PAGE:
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Wednesday, October 14, 2015

अध्यापक पद हेतु स्नातक में ncte द्वारा निर्धारित न्यूनतम अंक अनिवार्य





Chief Justice's Court 

Case :- WRIT - C No. - 41783 of 2015 

Petitioner :- Santosh Kumar 

Respondent :- State Of U.P. And 4 Others 

Counsel for Petitioner :- Abhishek Srivastava 

Counsel for Respondent :- C.S.C.,Amit Shukla,Rashmi Tripathi 

Hon'ble Dr. Dhananjaya Yeshwant Chandrachud,Chief Justice 
Hon'ble Yashwant Varma,J. 

(Per Dr D Y Chandrachud, CJ) 

The petitioner completed his graduation from Rohilkhand University, Bareilly with 44.83% marks. The petitioner also has a BEd which he obtained in 2011 from Indira Gandhi National Open University. He appeared in the UPTET Examination in 2011 in which he obtained 116 out of 150 marks. The petitioner applied for the post of Assistant Teacher in pursuance of an advertisement dated 30 November 2011. On 6 February 2015, the petitioner was given an order of appointment by the Basic Education Officer, Pilibhit. On 23 June 2015, a notice to show cause was issued to the petitioner by the fourth respondent. The principal ground on which the notice to show cause was issued was that the petitioner failed to fulfil the norms prescribed by the National Council for Teacher Education1 in a notification dated 23 August 2010 issued under Section 23(1) of the Right of Children to Free and Compulsory Education Act, 20092 inasmuch as he had not completed his BA/BSc with at least 45% marks in terms of NCTE's notification dated 29 July 2011. The petitioner submitted a reply to the notice to show cause on 29 June 2015. An order was passed on 30 June 2015 cancelling the appointment of the petitioner. That has given rise to the filing of a writ petition. By the writ proceedings, the petitioner seeks to challenge the constitutional validity of the requirement imposed by NCTE in Para 3 of its notification dated 23 August 2010 (as amended on 29 July 2011) under which a minimum of 45% marks in graduation is required. The prescription of this percentage is urged to be violative of Article 14 of the Constitution. The principal basis for this submission is founded on a judgment of a learned Single Judge of the Uttarakhand High Court dated 20 August 2011 in Baldev Singh vs. State of Uttarakhand3.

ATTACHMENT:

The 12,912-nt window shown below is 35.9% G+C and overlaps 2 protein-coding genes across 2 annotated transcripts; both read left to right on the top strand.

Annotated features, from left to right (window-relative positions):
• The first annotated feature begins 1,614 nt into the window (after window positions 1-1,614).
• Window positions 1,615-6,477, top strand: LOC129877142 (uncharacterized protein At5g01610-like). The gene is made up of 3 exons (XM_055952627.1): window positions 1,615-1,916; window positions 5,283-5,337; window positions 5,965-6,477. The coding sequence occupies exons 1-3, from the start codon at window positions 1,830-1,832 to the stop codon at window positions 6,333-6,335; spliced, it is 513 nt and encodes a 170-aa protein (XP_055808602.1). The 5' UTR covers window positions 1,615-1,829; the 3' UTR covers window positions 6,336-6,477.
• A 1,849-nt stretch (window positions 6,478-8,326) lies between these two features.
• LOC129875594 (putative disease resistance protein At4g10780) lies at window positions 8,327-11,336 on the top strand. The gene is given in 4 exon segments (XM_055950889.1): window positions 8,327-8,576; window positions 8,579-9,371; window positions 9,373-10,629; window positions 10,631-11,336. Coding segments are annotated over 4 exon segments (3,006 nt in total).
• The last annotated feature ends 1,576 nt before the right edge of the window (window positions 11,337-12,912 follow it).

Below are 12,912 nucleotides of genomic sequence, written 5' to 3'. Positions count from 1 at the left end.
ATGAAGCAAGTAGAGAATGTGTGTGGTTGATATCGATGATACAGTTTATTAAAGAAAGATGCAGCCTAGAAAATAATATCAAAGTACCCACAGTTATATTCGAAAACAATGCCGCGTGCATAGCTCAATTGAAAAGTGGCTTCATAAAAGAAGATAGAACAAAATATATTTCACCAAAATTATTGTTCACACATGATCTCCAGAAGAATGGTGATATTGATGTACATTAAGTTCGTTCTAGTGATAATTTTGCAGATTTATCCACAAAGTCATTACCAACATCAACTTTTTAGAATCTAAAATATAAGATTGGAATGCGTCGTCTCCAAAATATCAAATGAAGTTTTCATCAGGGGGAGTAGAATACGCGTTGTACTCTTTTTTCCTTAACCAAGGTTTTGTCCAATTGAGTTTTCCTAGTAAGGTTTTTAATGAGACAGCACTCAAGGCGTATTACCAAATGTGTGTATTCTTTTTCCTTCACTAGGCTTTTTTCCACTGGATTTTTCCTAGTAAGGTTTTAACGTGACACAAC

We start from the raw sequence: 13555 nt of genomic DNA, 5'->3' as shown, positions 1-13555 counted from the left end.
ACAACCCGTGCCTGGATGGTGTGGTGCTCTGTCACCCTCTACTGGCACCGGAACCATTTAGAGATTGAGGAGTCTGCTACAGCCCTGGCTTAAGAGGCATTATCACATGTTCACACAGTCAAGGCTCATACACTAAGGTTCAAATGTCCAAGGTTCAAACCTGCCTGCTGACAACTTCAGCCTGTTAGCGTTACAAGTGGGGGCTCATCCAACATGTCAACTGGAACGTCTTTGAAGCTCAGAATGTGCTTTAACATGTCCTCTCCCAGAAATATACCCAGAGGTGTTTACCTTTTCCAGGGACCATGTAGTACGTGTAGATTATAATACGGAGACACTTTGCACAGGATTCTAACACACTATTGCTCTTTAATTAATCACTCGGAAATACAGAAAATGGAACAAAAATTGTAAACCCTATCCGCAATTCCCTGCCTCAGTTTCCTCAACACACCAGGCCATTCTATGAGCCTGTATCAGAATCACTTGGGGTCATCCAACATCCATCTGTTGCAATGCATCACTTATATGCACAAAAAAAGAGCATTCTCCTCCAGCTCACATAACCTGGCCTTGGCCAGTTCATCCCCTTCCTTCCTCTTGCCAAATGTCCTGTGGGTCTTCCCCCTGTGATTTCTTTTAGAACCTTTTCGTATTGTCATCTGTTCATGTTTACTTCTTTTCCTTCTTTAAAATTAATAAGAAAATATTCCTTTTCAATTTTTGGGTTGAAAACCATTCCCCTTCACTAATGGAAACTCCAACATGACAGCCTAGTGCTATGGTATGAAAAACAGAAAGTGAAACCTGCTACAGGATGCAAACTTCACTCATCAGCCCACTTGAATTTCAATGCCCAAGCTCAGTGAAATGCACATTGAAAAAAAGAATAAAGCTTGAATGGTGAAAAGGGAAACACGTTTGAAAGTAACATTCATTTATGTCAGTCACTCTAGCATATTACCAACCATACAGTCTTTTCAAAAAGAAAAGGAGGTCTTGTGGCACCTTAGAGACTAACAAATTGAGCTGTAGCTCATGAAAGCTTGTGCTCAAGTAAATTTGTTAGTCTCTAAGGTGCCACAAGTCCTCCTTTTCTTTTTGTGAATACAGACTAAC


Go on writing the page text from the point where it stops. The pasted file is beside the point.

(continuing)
Section 23(1) of the RTE Act provides as follows: 

"23. (1) Any person possessing such minimum qualifications, as laid down by an academic authority, authorized by the Central Government, by notification, shall be eligible for appointment as a teacher.
(2)Where a State does not have adequate institutions offering courses or training in teacher education, or teachers possessing minimum qualifications as laid down under sub-section (1) are not available in sufficient numbers, the Central Government may, if it deems necessary, by notification, relax the minimum qualifications required for appointment as a teacher, for such period, not exceeding five years, as may be specified in that notification: Provided that a teacher who, at the commencement of this Act, does not possess minimum qualifications as laid down under sub-section (1), shall acquire such minimum qualifications within a period of five years. 

(3)The salary and allowances payable to, and the terms and conditions of service of, teacher shall be such as may prescribed." 

On 31 March 2010, the Central Government notified NCTE as the academic authority which was authorized to prescribe the minimum qualifications for appointment as a teacher. Under the RTE Act, every child of the age of 6 to 14 years has been recognized to have a right to free and compulsory education in a neighbourhood school till the completion of elementary education. Elementary education has been defined in Section 2(f), to mean education from classes I to VII. 

NCTE by its notification dated 23 August 2010 laid down the minimum qualifications for a person to be eligible for appointment as a teacher for classes I to VIII in a school referred to in Section 2(n) of the RTE Act. The minimum qualifications for teaching students of classes I to V and classes VI to VIII were specified in Para 1 of the notification, which reads as follows: 
"1Minimum Qualifications. - 

(i) Classes I-V 

(a)Senior Secondary (or its equivalent) with at least 50% marks and 2 - year Diploma in Elementary Education (by whatever name known)
OR
Senior Secondary (or its equivalent) with at least 45% marks and 2 - year Diploma in Elementary Education (by whatever name known), in accordance with the NCTE (Recognition Norms and Procedure), Regulations 2002
OR
Senior Secondary (or its equivalent) with at least 50% marks and 4-year Bachelor of Elementary Education (B.El.Ed.)
OR